Westpac Banking Corporation (WBC)
(WBC1) 24 September 2020
WBC and AUSTRAC agreed to a $1.3 billion dollar penalty over WBC’s breaches of the Anti-Money Laundering and Counter-Terrorism Financing Act 2006 (AML/CTF Act).
WBC and AUSTRAC mutually agreed that the proposed penalty reflected the seriousness and magnitude of compliance failings by Westpac.
The Federal Court of Australia considered and agreed with the proposed settlement and penalty. The penalty order made represented the largest ever civil penalty in Australian history.
WBC admitted to contravening the AML/CTF Act on over 23 million occasions, exposing Australia’s financial system to criminal exploitation.
In summary, WBC admitted that it failed to:
- Properly report over 19.5 million International Funds Transfer Instructions (IFTIs) amounting to over $11 billion dollars to AUSTRAC.
- Pass on information relating to the origin of some of these international funds transfers and to pass on information about the source of funds to other banks in the transfer chain, which these banks needed to manage their own ML/TF risks.
- Keep records relating to the origin of some of these international funds transfers.
- Appropriately assess and monitor the risks associated with the movement of money into and out of Australia through its correspondent banking relationships, including with known higher risk jurisdictions.
- Carry out appropriate customer due diligence in relation to suspicious transactions associated with possible child exploitation.
(WBC1) 20200924 [Austrac Media Release – Westpac ($1.3B Penalty)]
(WBC1) 20200924 [Westpac Media Release – Austrac ($1.3B Penalty)]
(WBC1) Austrac v Westpac  FCA 1538 ($1.3B Penalty)
(WBC2) 22 April 2022
The Federal Court ordered WBC to pay penalties in the amount of $113 million for widespread compliance failures across multiple businesses, including WBC’s banking, superannuation, wealth management and insurance brands.
The breaches found by the Court in these six cases demonstrated a profound and systematic failure by WBC over many years and across many areas of its business to implement appropriate systems and processes to ensure its customers were treated fairly.
Across all six matters, Justice Beach noted that systems and compliance failures were a common feature and the misconduct by WBC was considered serious. Regarding the charging of deceased customers, Justice Beach commented that Westpac and the related entities ‘utterly failed to address the issues systematically’.
WBC admitted to the allegations in each of the proceedings.
The six matters against Westpac concern:
- Fees for no service – deceased customers.
Over a 10-year period, Westpac and related entities within the Westpac group, charged over $10.9 million in advice fees to over 11,800 deceased customers for financial advice services that were not provided due to their death.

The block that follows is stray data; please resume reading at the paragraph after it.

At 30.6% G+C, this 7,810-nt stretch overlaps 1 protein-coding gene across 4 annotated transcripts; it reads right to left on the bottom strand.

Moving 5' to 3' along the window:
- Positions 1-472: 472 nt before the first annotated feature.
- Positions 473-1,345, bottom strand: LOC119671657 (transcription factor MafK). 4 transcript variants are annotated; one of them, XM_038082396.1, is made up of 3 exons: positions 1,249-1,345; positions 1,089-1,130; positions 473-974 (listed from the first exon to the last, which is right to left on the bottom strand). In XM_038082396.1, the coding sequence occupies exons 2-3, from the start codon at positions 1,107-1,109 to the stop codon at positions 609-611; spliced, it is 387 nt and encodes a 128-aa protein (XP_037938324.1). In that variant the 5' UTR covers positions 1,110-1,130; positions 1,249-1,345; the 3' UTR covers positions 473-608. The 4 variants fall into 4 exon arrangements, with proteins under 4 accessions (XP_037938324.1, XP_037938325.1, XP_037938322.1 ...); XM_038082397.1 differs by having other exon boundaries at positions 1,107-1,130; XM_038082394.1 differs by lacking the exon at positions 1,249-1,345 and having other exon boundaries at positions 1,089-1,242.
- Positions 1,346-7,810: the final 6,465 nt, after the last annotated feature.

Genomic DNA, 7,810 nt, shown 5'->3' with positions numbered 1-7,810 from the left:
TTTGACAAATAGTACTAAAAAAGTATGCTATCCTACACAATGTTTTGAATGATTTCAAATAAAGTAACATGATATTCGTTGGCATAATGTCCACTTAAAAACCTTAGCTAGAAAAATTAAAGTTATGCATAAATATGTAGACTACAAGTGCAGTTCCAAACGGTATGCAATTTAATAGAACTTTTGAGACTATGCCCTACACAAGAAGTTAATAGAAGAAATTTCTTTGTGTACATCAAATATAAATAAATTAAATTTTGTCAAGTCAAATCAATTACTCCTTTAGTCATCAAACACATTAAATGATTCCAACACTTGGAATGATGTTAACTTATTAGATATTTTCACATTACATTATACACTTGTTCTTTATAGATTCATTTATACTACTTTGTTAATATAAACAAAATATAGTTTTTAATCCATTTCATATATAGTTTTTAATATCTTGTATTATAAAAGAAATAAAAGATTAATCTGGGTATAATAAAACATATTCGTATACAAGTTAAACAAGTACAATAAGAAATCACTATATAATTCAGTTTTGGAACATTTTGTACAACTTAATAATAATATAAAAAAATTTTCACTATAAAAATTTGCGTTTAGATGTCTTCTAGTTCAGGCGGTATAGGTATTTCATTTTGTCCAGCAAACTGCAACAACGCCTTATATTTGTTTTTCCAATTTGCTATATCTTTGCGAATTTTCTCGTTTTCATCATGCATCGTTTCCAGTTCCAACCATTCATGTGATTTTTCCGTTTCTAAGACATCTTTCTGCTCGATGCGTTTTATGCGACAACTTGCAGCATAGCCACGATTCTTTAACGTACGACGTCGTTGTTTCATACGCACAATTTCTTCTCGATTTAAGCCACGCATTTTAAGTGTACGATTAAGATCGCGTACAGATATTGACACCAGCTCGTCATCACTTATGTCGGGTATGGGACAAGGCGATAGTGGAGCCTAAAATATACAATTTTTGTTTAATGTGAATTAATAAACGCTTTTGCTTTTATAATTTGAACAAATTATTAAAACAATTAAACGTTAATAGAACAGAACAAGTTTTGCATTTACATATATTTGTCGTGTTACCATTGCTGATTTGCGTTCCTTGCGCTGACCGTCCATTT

- General insurance.
Westpac distributed duplicate insurance policies to over 7,000 customers for the same property at the same time, including 3,899 customers since 30 November 2015, causing customers to pay for two (or more) insurance policies where they had no need for the additional policies. Westpac also issued insurance policies to 329 customers who had not consented to entering into an insurance policy.
- Inadequate fee disclosure.
Westpac, Securitor and Magnitude (advice businesses) charged ongoing contribution fees for financial advice to retail customers without disclosing, or properly disclosing those fees. It is estimated that over eight years, at least 25,000 customer accounts were charged at least $10.6 million in fees that were not disclosed, or properly disclosed.
- Deregistered company accounts.
Westpac allowed approximately 21,000 deregistered company accounts, holding approximately $120 million in funds, to remain open and continued to charge fees on those accounts. Westpac allowed funds to be withdrawn from these accounts that should have been remitted to ASIC or the Commonwealth. Justice Beach found that Westpac knew its systems were inadequate, did not fix those systems in a timely fashion and benefitted from its own conduct.
- Debt on sale.
Westpac sold consumer credit card and flexi-loan debt to debt purchasers with incorrect interest rates. These interest rates were higher than Westpac was contractually allowed to charge on at least part of the debts, resulting in more than 16,000 customers, who were likely to be in financial distress, being overcharged interest.
- Insurance in super.
Westpac subsidiary, BT Funds Management charged members insurance premiums that included commission payments, despite commissions having been banned under the Future of Financial Advice reforms. Some members also paid commissions to financial advisers via their premiums even though they had elected to have the financial adviser component removed from their account. Over 9,900 BT Funds members were affected.
This conduct was the subject of the Financial Services Royal Commission (Final Report 1 February 2019).
WBC remediated $80 million to impacted customers.
Fees for no service to deceased customers $40 million.
General Insurance $15 million.
Inadequate fee disclosure $6 million.
Deregistered company accounts $20 million.
Debt on sale $12 million.
Insurance in super $20 million.
(WBC2) 20220408 [ASIC v Westpac Orders VID 705-2021 Super Ins $20 Penalty]
(WBC2) 20220420 [ASIC v Westpac Orders VID 704-2021 Deregistered Companies $20m Penalty]
(WBC2) 20220422 [ASIC Media Release4 – Westpac (Multiple Offences $113m Penalty)]
(WBC2) 20220422 [ASIC v Westpac Orders NSD1239-2021 Debt Onsale $12m Penalty]
(WBC2) 20220422 [ASIC v Westpac Orders NSD1240-2021 Fee Disclosure Failure $6m Penalty]
(WBC2) 20220422 [ASIC v Westpac Orders NSD1241-2021 General Ins $15m Penalty]
(WBC2) ASIC v Westpac (Omnibus)  FCA 515 ($113m Penalties)